More about mainsheet positioning tradeoffs here: https://www.morganscloud.com/2020/08/28/sailboat-deck-layouts-and-the-outbound-46-part-1/
Thank you for the centre-cockpit and boom gallows information, interesting and useful. There are some high-end centre-cockpit about.
Regarding the mid-boom vs end-boom mainsheet arrangement, my main point is that it is sometimes useful to step back and get a new perspective. The current proposed solution for dodger, coach roof width and rope leads are suboptimal (the rope leads are contrived and the cut-outs for the mainsheet is an ugly kludge).
Maybe a useful viewpoint is to consider the dodger the forward part of a mainsheet/main boom arch. A centrally located winch in the cockpit for the mainsheet, with a rope going straight up and through the dodger/mainsheet arch (thus the rope bit in the cockpit is in a fixed location) and on to the mainsheet boom tackle would be one solution (but still suboptimal, I agree). Leading the mainsheet on the outside of the arch to winches on either side would be an other option (at the cost of an extra winch, a few blocks and more engineering).
I am not saying this is the solution, I just want to provide an alternative perspective that might be useful.
Just an illustration 🙂
While that looks interesting, I agree. The problem is how to turn the line elegantly at the dodger edge without creating an assembly that will catch sheets.
That said, if you can show us a design, including the fittings and blocks you will use that solves that without adding more turns and friction I’m all ears.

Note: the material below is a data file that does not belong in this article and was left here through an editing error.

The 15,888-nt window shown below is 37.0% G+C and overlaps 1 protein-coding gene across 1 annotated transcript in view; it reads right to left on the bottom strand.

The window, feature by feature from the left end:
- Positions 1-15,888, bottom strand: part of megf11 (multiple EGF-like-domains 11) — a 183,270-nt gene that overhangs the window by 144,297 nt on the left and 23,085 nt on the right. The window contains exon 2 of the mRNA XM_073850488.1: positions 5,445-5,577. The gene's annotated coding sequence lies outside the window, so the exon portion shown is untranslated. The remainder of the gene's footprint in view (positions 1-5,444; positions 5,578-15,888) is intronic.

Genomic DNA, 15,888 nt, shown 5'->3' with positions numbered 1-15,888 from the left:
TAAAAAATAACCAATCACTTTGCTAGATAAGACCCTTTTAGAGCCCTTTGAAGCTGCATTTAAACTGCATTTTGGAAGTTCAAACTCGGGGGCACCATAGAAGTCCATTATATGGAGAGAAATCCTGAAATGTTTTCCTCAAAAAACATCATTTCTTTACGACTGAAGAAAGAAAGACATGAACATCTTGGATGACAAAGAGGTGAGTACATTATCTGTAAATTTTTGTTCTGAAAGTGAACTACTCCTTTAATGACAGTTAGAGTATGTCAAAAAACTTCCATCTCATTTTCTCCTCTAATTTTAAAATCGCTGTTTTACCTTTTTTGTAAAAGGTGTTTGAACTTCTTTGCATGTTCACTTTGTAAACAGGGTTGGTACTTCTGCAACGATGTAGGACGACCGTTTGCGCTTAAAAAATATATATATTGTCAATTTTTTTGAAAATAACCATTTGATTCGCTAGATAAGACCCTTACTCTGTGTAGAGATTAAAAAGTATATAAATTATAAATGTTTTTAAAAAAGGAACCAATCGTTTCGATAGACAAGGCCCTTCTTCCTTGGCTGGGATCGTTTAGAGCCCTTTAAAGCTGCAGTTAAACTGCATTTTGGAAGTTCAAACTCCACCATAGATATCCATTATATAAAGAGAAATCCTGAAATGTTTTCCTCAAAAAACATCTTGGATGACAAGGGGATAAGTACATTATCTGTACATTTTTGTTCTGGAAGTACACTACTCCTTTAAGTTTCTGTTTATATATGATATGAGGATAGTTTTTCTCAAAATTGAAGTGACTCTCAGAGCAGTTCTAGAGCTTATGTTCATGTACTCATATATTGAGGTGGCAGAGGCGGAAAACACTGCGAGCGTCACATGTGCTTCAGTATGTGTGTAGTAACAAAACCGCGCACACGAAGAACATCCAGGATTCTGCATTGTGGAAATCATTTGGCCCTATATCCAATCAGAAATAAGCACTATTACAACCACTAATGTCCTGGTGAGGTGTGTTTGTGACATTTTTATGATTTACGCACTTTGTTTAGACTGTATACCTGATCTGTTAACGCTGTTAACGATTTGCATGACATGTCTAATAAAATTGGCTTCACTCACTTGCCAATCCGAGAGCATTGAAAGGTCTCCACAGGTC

I do have a design in mind, which I think might fit the bill. Over the weekend I will make a sketch.
One solution could be like this. I have just picked 75 mm sheave blocks. If vang sheeting is implemented, then the load on the mainsheet should usually be quite low (as only the position of the boom is controlled by the mainsheet). Still, it should be dimensioned to full mainsheet loads (both normal and accidental). I am not going into mechanical design of the dodger, I guess it has to be beefed up substantially anyway.
I think it would be possible to reduce the use of footblocks also, by clever design of the shape of the aft edge of the dodger. One mastbase block (instead of two footblocks) could route the rope from the winch up along the dodger side to the top.
I do not have access to fancy 3d design tools, so I can only make crude sketches (sorry).
Thanks, an interesting approach. I still prefer the current solution as drawn to adding that potential snag, even with the guard, since the guard itself is a potential snag. (One of the things that is often missed is snag risk with proper preventers in a jibe.) Also, this solution adds harder turns to the sheets so increases friction. This also precludes double sheets, and while I’m not a fan, I still like the idea of providing maximum flexibility in situations that have no down side.
That said, I could be missing something. What do you see as the benefit(s)? And what about the snag risk?
The other thing to remember is that the “German” mainsheet system is well proven on race boats and cruising, so we would need a very good reason to change and in so doing, expose ourselves to unintended consequences.
The guard/handrail can be extended all the way across the dodger. I also think that eventual full mechanical design of the dodger will have to include some reinforcement at the aft edge, maybe some strength could be provided by a beefed up handrail?
The extra friction from hard turns can be negated by using an even bigger mast base type block. But friction is not that big an issue when a winch is at hand.
Double sheets? Just replicate the setup on each side of the dodger.
If I understand it correctly, the current design of the boom/mainsheet/vang setup is for a powerful vang and rigid boom for vang sheeting, and a mainsheet mostly for control of boom position? Quite far from a standard German mainsheet system.